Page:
How we handle failure is more important than how we handle success. We are all going to experience failure at some point in our lives, and our attitude about that failure is what determines whether we bounce back or fall hard.
Success is often attributed to hard work, but the truth is that mindset is what makes it all happen. According to Carol Dweck, a researcher at Stanford University, there are two types of mindsets: a fixed mindset and a growth mindset. Having a growth mindset is what allows us to see failure as opportunity and not letting it stop us on our drive to success.
In a fixed mindset, people believe their qualities are fixed traits and therefore cannot change. These people document their intelligence and talents rather than working to develop and improve them. They also believe that talent alone leads to success, and effort is not required. Those with a fixed mindset avoid difficult tasks so they can avoid mistakes.
Alternatively, in a growth mindset, people have an underlying belief that their learning and intelligence can grow with time and experience. When people believe they can get smarter, they realize that their effort has an effect on their success, so they put in extra time, leading to higher achievement. The growth mindset person allows challenges to make them stronger and find opportunity to grow through failure.
Which mindset have you been employing? Are you fixed and limiting yourself or are you growth minded, seeing opportunity in all the good and the bad?
Being prepared with a growth mindset will strengthen your perseverance and ability to bounce back when you face failure.
25 Ways to Develop a Growth Mindset
1. Acknowledge and embrace imperfections. Hiding from your weaknesses means you’ll never overcome them.
2. View challenges as opportunities. Having a growth mindset means relishing opportunities for self-improvement. Learn more about how to fail well.
3. Try different learning tactics. There’s no one-size-fits-all model for learning. What works for one person may not work for you. Learn about learning strategies.
4. Follow the research on brain plasticity. The brain isn’t fixed; the mind shouldn’t be either.
5. Replace the word “failing” with the word “learning.” When you make a mistake or fall short of a goal, you haven’t failed; you’ve learned.
6. Stop seeking approval. When you prioritize approval over learning, you sacrifice your own potential for growth.
7. Value the process over the end result. Intelligent people enjoy the learning process, and don’t mind when it continues beyond an expected time frame.
8. Cultivate a sense of purpose.
Dweck’s research also showed that those with a growth mindset had a greater sense of purpose. Keep the big picture in mind.
9. Celebrate growth with others. If you truly appreciate growth, you’ll want to share your progress with others.
10. Emphasize growth over speed. Learning fast isn’t the same as learning well, and learning well sometimes requires allowing time for mistakes.
11. Reward actions, not traits. Take a look around at your colleagues, your friends, coworkers, business partners and employees.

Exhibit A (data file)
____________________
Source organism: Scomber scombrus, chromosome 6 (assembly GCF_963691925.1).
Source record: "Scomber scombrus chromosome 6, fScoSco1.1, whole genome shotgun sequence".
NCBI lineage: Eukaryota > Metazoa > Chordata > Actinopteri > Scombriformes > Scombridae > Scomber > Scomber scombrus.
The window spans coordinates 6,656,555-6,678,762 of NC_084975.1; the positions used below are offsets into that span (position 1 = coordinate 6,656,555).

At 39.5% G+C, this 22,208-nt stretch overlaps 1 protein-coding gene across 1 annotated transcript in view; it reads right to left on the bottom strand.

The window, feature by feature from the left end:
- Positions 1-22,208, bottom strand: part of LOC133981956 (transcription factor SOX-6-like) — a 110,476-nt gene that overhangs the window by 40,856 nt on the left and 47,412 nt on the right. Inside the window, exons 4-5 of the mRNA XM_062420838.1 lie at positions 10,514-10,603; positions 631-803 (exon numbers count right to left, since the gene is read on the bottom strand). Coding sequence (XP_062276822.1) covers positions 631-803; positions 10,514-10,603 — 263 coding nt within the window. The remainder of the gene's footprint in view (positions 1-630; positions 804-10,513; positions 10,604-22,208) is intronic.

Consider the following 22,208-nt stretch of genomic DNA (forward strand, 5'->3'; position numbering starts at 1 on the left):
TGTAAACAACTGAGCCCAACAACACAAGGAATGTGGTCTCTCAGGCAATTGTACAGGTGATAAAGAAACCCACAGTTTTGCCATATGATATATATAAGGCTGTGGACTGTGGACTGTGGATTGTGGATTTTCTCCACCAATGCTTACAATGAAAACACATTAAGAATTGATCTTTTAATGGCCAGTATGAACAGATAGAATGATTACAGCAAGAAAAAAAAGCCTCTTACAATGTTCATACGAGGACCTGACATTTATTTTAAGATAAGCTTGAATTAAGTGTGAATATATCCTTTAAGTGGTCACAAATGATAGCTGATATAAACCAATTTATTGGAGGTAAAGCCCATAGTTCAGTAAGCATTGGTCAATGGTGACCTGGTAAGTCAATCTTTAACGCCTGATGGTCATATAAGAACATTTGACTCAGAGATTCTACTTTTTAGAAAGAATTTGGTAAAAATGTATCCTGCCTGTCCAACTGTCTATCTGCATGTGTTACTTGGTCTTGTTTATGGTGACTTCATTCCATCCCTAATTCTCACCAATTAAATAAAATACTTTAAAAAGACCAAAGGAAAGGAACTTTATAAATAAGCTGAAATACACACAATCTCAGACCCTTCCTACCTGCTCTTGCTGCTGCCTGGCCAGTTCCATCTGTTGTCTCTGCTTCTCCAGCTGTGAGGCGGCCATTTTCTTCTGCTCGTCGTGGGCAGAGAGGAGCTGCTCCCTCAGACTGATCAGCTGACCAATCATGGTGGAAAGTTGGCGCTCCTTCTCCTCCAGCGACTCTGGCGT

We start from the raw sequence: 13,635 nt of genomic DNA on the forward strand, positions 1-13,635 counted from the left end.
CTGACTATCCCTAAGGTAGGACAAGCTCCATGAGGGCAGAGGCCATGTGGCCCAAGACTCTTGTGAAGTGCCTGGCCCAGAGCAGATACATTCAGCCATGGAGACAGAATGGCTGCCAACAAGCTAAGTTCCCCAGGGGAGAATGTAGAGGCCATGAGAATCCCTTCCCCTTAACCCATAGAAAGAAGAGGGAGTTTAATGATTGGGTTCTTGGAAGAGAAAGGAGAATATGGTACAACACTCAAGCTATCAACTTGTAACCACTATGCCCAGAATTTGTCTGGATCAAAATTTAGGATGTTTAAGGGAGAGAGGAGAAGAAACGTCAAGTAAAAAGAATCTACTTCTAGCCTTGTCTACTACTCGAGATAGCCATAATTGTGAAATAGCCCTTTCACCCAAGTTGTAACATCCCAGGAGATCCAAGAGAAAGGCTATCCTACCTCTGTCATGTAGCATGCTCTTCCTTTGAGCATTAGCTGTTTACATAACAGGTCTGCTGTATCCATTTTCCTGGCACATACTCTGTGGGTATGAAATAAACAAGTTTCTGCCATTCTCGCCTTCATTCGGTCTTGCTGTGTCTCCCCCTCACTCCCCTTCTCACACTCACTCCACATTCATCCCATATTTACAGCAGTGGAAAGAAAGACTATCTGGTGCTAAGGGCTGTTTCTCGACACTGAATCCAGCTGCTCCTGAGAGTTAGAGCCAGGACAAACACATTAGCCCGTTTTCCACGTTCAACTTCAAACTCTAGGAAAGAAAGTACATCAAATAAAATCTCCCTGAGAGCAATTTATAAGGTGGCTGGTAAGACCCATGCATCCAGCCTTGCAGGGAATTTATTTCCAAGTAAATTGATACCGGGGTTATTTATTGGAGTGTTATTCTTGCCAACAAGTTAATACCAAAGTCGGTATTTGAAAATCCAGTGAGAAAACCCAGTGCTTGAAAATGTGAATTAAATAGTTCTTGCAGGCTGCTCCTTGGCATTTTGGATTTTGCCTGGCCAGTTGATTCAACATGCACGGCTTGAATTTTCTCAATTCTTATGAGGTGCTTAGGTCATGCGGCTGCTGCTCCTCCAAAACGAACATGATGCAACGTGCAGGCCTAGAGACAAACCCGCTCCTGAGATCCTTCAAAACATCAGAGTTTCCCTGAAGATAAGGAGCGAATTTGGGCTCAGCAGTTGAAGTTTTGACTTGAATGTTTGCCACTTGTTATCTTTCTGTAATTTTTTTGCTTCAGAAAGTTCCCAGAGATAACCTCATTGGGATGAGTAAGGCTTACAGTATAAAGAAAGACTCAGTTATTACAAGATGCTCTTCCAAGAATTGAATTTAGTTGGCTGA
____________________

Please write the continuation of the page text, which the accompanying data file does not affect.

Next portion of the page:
When they’re doing something smart, not just being smart mention it to them. Tell them! Reward them with your words.
12. Redefine “genius.” The myth’s been busted: genius requires hard work, not talent alone.
13. Portray criticism as positive. You don’t have to use that hackneyed term, “constructive criticism,” but you do have to believe in the concept.
14. Disassociate improvement from failure. Stop assuming that “room for improvement” translates into failure.
15. Take regular opportunities for reflection. Reflect on your learning at least once a day.
16. Place effort before talent. Hard work should always be rewarded before inherent skill.
17. Highlight the relationship between learning and “brain training.” The brain is like a muscle that needs to be worked out, just like the body.
18. Cultivate grit. People with that extra bit of determination will be more likely to seek approval from themselves rather than others.
19. Abandon the image. “Naturally smart” sounds just about as believable as “spontaneous generation.” You won’t achieve the image if you’re not ready for the work.
20. Use the word “yet.” Dweck says “not yet” has become one of her favorite phrases. Whenever you see colleagues struggling with a task, just tell them they haven’t mastered it yet.
21. Learn from other people’s mistakes. It’s not always wise to compare yourself to others, but it is important to realize that humans share the same weaknesses.
22. Make a new goal for every goal accomplished. You’ll never be done learning. Just because your midterm exam is over doesn’t mean you should stop being interested in a subject. Growth-minded people know how to constantly create new goals to keep themselves stimulated.
23. Take risks in the company of others. Stop trying to save face all the time and just let yourself goof up now and then. It will make it easier to take risks in the future.
24. Think realistically about time and effort. It takes time to learn. Don’t expect to master every topic under the sun in one sitting.
25. Take ownership over your attitude. Once you develop a growth mindset, own it. Acknowledge yourself as someone who possesses a growth mentality and be proud to let it guide you throughout all your business endeavors.